I didn’t know what to write about this week… so I looked around my office. My office is a mess. Said another way: It’s not conventionally organized. At least, I suspect that’s what you would think if you walked through the door.
My bookshelves are crammed full of interesting books and folders. I’ve got a file cabinet covered with bulging file folders. On the floor, you’d find a baritone horn, half a dozen briefcases, four or five shoulder bags for carrying stuff around, tourist literature from trips I took in 2016 and 2018, a half filled container of antifreeze, a pile of books I’d like to read, a college class newsletter open to the page featuring the names of all of my classmates who have died by this point, a box of CDs I want to give away, a frameless oil painting (a lovely beach scene) turned on its side, two small oriental rugs, and a double brown paper shopping bag with a bunch of fruit in it. There’s more, but I’ll stop there.
About half my desk is covered with stuff. There’s the phone, the computer, and a back-up hard drive. There are pictures, photographs of my family, a small pen and ink drawing by one of my favorite artists, a box of business cards collected at various conferences, and a stack of greeting cards sent to me by my family on various Fathers days and birthdays – I pick those up and read them from time to time, they’re rather refreshing.
It’s a nest as much as it is an office. And I’m very, very comfortable in it. But I can see the time when I will need to clean it up and, now, from time to time, I have the idea, “You know, you should really clean this up.”
I have a coach. I talk to the coach every Friday morning for anywhere from 15 minutes to 30 minutes. You know, the usual stuff. And one of the routine items on that list is: “What steps will you take this week to clean up your office?“ Because I once had the idea that cleaning up would be important.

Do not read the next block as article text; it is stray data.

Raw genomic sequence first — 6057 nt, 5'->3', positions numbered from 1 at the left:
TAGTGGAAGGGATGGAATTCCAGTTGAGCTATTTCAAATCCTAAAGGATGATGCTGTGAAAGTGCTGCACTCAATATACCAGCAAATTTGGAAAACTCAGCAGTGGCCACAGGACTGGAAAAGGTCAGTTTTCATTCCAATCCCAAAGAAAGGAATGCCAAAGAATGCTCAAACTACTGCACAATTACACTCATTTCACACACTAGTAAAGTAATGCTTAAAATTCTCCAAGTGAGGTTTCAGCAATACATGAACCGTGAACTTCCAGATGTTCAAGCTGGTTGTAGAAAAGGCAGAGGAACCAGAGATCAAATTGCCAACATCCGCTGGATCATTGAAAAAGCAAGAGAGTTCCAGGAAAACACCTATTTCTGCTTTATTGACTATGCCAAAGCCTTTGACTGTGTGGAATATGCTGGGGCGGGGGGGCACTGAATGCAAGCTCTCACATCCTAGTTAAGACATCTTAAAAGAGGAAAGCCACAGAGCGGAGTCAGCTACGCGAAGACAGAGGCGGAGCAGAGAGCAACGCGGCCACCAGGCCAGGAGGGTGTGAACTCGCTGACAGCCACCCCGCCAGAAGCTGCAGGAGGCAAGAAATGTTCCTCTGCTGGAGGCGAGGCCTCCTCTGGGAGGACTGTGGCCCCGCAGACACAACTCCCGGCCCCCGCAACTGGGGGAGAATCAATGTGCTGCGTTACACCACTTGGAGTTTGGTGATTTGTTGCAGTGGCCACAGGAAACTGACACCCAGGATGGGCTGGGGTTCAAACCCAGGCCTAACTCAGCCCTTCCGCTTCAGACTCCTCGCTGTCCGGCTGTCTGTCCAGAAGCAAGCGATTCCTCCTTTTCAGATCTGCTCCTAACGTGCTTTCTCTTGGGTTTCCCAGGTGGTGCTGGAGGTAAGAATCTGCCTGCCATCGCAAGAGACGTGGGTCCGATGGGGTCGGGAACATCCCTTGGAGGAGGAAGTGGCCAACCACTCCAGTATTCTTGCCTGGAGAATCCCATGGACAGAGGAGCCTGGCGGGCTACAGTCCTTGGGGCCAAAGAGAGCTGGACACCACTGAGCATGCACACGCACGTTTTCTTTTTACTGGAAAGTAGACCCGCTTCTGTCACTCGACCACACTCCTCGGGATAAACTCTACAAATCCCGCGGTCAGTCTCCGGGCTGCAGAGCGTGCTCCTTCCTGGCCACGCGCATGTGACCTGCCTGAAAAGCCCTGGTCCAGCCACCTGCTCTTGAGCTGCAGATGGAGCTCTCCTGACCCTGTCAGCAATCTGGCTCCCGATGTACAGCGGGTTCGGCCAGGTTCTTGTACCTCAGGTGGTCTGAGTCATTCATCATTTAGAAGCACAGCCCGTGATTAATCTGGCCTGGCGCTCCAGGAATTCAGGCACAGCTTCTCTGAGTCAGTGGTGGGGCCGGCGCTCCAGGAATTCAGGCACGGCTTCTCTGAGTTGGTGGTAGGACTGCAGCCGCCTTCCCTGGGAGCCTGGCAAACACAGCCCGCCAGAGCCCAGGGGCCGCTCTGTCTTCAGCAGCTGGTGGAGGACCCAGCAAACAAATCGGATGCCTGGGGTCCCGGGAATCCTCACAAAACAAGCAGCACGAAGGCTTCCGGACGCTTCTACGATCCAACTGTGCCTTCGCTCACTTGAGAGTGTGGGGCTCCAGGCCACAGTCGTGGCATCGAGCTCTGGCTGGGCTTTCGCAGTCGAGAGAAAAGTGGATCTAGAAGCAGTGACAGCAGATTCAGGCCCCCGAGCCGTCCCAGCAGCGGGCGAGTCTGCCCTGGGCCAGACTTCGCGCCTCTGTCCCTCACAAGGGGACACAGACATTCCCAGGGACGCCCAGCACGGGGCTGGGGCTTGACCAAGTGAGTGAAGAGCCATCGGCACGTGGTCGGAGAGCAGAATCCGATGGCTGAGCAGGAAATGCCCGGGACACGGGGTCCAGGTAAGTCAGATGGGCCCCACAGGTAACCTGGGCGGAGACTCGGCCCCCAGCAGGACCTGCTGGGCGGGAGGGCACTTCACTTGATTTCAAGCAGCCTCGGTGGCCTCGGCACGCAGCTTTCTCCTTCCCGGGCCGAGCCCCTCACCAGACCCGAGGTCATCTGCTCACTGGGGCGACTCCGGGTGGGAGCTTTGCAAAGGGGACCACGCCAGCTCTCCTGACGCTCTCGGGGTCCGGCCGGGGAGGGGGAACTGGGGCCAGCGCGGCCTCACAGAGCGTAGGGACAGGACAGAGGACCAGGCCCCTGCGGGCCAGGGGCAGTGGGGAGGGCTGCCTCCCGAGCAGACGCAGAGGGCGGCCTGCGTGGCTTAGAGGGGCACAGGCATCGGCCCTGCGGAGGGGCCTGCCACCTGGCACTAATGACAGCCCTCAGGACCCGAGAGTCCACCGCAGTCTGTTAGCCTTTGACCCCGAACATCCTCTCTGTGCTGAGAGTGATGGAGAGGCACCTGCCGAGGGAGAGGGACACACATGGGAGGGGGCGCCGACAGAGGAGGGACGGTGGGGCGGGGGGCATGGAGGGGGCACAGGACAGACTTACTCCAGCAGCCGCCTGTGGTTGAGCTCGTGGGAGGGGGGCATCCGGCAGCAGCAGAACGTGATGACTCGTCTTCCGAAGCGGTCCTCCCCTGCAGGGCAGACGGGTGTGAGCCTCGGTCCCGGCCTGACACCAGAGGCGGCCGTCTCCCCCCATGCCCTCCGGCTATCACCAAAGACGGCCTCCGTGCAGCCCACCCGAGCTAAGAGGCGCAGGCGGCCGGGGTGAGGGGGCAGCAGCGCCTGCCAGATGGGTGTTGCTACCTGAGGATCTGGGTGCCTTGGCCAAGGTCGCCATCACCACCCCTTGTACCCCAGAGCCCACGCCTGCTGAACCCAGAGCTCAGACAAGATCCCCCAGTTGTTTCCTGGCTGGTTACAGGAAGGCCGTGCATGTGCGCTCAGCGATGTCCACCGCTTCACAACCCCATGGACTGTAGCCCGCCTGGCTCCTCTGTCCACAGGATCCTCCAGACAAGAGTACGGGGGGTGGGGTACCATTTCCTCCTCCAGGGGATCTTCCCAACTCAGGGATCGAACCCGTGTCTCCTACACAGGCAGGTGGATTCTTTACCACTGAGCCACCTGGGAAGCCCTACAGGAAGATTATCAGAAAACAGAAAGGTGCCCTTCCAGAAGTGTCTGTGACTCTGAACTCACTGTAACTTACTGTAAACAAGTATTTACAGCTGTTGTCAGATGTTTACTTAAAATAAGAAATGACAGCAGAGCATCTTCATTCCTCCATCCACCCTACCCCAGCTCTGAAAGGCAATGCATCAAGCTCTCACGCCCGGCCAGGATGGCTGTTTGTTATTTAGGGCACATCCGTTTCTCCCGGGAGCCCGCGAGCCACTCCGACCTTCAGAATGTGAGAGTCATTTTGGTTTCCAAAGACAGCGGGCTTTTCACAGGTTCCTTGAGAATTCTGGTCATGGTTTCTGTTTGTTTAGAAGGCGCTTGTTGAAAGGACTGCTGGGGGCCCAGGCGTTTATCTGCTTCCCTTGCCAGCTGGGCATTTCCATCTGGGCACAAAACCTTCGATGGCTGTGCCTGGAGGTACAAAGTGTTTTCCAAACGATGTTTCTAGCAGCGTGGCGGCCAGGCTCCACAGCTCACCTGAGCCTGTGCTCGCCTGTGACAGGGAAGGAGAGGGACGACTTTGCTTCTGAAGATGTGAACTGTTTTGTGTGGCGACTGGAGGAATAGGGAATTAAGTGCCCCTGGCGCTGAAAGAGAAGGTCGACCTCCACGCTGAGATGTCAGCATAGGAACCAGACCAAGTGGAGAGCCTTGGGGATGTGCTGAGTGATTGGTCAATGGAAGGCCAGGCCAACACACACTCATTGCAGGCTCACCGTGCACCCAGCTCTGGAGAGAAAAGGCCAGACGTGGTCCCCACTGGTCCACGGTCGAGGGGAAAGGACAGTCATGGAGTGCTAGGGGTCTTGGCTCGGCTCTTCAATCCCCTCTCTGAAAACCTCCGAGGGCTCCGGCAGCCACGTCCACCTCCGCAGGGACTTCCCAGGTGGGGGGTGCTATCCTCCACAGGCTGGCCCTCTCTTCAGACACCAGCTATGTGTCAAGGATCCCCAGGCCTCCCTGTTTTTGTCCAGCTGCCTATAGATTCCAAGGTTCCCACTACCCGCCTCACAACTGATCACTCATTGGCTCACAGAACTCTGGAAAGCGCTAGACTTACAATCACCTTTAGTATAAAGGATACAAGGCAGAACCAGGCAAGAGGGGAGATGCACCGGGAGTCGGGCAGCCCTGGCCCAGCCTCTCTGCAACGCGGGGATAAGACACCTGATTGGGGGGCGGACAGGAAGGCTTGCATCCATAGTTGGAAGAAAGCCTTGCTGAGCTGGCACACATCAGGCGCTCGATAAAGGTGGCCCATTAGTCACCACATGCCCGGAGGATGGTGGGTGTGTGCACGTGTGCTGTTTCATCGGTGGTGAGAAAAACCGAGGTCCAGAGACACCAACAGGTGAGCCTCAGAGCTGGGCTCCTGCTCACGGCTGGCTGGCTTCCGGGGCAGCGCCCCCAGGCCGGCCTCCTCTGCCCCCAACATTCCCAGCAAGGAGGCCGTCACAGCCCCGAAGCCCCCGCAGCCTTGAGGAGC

She lives four hours drive away from me. I have made so little progress that she has offered to come and work with me to clean up the office. She’s referred me to one of her friends who lives near me who does this for a living. I have a friend in California who does this for a living. Helping business owners clean up their spaces.
But I haven’t done a thing. And, each week, she asks me, “What are you going do this week to work on your office space?“ and each week I do some small thing… But not much.
Last week, she changed the routine. Instead of asking me, “What are you going to do…?“, she asked me, “Should I take this question off the list?“
Great question! So, I said (you can see this coming, can’t you?), “YES! Take it off the list.”
Do you have clients like this? You can see they should change something. They can see they should change something. But no matter how much you nag them or share with them the benefits of cleaning up their mess, whatever mess they’re in, they don’t do it.
So, a new question to ask: “What’s the payoff to you of having your office look the way it looks?“ Maybe solving THAT problem would be worthwhile.
To one of your clients, the question would be similar: “What’s the payoff to you of continuing on with the status quo?“, whatever issues you’re discussing. Because, until you and the client both understand the answer to that question… nothing will change.
The toughest thing we, as sales people and change agents, have to work against is the status quo. And the usual method of dealing with that is to create a scenario in which continuing with the status quo leads to such disaster that the client is willing to change now rather than waiting for the disaster to happen. In the old days, we called that “administering pain.”
So, you could try that. But, maybe, it would be more productive for both parties if we just asked, “What’s the payoff to staying with the way you’re doing it now? Why are you doing it that way and what’s the pay off?”
Just a thought. I’m going to go think about that one so I’m ready for my coach this week.
Nick Miller trains banks and credit unions to attract and expand relationships with business clients through better skills, sales strategies, and execution. He is President of Clarity Advantage based in Concord, MA. Additional articles on Clarity’s web site.
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